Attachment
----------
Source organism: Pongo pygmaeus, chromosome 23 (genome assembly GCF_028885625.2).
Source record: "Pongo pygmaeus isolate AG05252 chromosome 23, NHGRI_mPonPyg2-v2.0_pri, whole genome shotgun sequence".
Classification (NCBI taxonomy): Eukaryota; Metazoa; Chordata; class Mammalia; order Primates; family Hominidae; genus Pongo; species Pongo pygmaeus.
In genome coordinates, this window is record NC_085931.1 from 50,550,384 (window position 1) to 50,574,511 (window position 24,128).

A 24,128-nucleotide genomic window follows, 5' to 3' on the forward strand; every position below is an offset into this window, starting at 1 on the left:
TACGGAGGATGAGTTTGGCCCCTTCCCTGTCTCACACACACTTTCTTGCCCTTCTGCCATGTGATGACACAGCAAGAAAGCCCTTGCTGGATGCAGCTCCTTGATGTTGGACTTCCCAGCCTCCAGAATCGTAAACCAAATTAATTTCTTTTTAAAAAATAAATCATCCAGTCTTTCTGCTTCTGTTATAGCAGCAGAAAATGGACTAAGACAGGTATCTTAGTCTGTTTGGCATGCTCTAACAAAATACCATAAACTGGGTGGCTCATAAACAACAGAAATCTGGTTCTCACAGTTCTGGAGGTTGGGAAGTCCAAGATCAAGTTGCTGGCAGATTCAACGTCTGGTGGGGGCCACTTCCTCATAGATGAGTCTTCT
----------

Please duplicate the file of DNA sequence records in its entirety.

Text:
Source organism: Pongo pygmaeus, chromosome 23 (genome assembly GCF_028885625.2).
Source record: "Pongo pygmaeus isolate AG05252 chromosome 23, NHGRI_mPonPyg2-v2.0_pri, whole genome shotgun sequence".
Classification (NCBI taxonomy): Eukaryota; Metazoa; Chordata; class Mammalia; order Primates; family Hominidae; genus Pongo; species Pongo pygmaeus.
In genome coordinates, this window is record NC_085931.1 from 50,550,384 (window position 1) to 50,574,511 (window position 24,128).

A 24,128-nucleotide genomic window follows, 5' to 3' on the forward strand; every position below is an offset into this window, starting at 1 on the left:
TACGGAGGATGAGTTTGGCCCCTTCCCTGTCTCACACACACTTTCTTGCCCTTCTGCCATGTGATGACACAGCAAGAAAGCCCTTGCTGGATGCAGCTCCTTGATGTTGGACTTCCCAGCCTCCAGAATCGTAAACCAAATTAATTTCTTTTTAAAAAATAAATCATCCAGTCTTTCTGCTTCTGTTATAGCAGCAGAAAATGGACTAAGACAGGTATCTTAGTCTGTTTGGCATGCTCTAACAAAATACCATAAACTGGGTGGCTCATAAACAACAGAAATCTGGTTCTCACAGTTCTGGAGGTTGGGAAGTCCAAGATCAAGTTGCTGGCAGATTCAACGTCTGGTGGGGGCCACTTCCTCATAGATGAGTCTTCT